These past few days have been busy. On Tuesday, I really focused on trying to see some of the residents whom I haven’t worked with yet, just so I can be familiar with everyone. One participant noted how lovely that it was because it took her back to her childhood, and that everyone in this facility should have a music player. After meeting with the Music Therapist Thursday, I got more clarity about the work we were doing. We decided to revise a few things so that we can better analyze how the program is working. Instead of just documenting on the patient response sheet (which is how we document how the respond on a scale of 1-10 on different aspects) during the session, I rearranged the sheet, so we can do a before and after scale. We would put how agitated they seemed at the beginning of the listening session, and then how agitated they seemed after the music session. I hope that this small change will help make the effectiveness of the program clearer. Since we now have 15 residents participating in the Music and Memory program, we decided we would need more volunteers to accommodate this increase. We are aiming towards visiting each participant at least once a week with their playlist. Once we get a few more volunteers, we hope to expand to Alpine, which will be more geared towards working with people with severe memory loss.
Week of 8/13 - 8/16
So far, we have been adjusting to the updates we decided to make for the Music and Memory program. With 15 residents that have been willing to participate, it has been busy trying to make sure that everyone has gotten equal time with their personalized playlists. On Tuesday, I spent time with Mercedes re-designing the flyer for the program that will be put around the building to advertise to the residents and their families. This is great timing for this to be done since we will soon expand to Alpine, the dementia and Alzheimer’s unit. Our hope is that there will be family of the Alpine residents interested in signing them up for the Music and Memory program. After spending time watching some of Teepa Snow’s videos, a dementia and Alzheimer’s care expert, I have been better prepared to communicate with the residents in Alpine. I was also at the facility on Wednesday, which was spent going out to get more visits in with the participants. This was my first time using the new Patient Response form that we designed to compare the beginning and the end of the music session. From my experience with it so far, I believe it will highlight how effective the program is, especially at improving a resident’s mood and agitation levels.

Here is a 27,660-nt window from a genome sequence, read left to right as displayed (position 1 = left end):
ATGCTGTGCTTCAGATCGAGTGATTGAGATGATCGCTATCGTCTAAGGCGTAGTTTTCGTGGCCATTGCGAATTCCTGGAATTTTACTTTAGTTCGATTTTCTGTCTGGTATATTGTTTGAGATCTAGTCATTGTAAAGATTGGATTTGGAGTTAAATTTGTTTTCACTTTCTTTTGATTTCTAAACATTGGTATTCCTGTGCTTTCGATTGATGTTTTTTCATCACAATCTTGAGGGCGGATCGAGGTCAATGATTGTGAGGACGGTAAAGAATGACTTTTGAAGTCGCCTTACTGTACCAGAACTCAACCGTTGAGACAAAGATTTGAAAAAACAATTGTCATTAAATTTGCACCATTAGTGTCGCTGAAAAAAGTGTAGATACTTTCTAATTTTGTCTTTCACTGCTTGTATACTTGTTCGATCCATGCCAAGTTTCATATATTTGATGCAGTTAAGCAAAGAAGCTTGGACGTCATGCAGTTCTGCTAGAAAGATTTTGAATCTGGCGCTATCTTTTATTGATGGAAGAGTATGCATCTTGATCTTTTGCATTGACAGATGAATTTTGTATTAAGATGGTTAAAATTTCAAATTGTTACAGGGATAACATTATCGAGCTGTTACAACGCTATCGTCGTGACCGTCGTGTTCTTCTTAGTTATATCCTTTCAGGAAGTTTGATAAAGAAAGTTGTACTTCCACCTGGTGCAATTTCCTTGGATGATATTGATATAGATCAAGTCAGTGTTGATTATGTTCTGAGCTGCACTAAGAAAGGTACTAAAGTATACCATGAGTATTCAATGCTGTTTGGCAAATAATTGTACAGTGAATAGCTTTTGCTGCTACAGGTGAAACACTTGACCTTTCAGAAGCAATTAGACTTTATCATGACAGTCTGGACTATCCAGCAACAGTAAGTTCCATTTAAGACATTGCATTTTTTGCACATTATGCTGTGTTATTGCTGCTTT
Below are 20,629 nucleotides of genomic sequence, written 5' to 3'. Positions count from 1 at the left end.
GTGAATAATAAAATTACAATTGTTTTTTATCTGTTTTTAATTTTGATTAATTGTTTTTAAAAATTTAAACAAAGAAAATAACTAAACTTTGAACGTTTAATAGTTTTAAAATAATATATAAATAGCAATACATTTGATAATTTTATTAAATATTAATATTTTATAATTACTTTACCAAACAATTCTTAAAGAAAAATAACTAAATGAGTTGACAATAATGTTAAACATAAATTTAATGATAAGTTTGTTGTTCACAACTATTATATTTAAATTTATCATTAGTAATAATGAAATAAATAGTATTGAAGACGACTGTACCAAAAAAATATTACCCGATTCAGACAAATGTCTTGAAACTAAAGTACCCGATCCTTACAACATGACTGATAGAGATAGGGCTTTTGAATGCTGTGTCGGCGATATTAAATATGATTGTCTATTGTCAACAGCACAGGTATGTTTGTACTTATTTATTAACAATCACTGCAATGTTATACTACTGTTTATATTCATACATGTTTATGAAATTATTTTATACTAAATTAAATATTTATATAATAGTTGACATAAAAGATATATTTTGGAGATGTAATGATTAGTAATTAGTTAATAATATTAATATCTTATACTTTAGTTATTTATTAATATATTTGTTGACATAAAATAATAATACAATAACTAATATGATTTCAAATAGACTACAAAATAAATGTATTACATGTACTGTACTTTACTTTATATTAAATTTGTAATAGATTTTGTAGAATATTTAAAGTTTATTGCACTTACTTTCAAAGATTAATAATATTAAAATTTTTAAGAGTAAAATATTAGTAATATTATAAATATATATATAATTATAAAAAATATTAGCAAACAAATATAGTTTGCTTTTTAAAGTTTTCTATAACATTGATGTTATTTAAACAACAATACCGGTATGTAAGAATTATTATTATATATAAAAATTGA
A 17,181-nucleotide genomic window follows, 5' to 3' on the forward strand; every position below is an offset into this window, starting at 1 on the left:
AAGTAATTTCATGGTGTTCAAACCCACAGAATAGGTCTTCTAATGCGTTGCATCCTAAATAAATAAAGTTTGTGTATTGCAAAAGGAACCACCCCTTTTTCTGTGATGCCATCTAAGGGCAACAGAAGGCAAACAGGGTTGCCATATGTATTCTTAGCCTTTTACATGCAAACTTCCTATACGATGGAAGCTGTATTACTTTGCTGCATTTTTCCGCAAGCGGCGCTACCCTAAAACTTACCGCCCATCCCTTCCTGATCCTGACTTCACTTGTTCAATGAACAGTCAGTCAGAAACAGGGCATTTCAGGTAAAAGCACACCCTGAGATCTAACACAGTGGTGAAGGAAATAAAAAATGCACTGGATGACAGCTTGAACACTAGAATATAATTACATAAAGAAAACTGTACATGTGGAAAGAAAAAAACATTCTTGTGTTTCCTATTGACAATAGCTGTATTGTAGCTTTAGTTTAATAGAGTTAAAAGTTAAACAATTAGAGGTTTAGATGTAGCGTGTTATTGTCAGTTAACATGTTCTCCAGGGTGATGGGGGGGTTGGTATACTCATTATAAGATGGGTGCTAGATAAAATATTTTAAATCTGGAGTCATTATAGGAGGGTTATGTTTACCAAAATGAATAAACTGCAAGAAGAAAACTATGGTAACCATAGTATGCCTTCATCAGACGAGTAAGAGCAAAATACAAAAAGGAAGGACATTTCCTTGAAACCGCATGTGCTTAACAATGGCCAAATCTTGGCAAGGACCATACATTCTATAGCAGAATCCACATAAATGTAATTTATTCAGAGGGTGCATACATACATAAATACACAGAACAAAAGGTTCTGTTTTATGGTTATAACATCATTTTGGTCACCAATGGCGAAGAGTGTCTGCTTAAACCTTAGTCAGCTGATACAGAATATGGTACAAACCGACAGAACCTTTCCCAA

Final summer 2018
Wednesday I was walking around the facility looking to see who would be available to listen to their playlist. I spot one of the participants sitting in the hallway by her room. Trudy (not her real name) was one of the first residents to sign up for the Music & Memory program. Her playlist is a mix of Benny Goodman, Frank Sinatra, and some Glenn Miller. She loves swing and jazz, as she grew up in the 30s-40s era. Each time she listens, there's always a consistent physical reaction like foot tapping and rocking back and forth. When I ask her if she would like to listen to her music, she always replies in ways that don't make much sense. Regardless of this, she does accept. On Wednesday I noticed something different in her once I placed her headphones across her ears. She began smiling and nodding, and I ask if the volume is good for her. She replies with, "It's lovely!”. This was surprising because she was making sense to me finally, and she became very aware of what was going on around her. After staying with her for a few minutes, I tell her that I'll be back to check on her. I go back to the room where the life enrichment staff work on the computer. As I'm working, out of the corner of my eye I see Trudy scooting her wheelchair down the hallway to the music. She seems to be more willing to move around when she has her music on. When I check back on her, the nurse tells me how great this music is for her, as it gets her moods up, and gets her moving around on her own.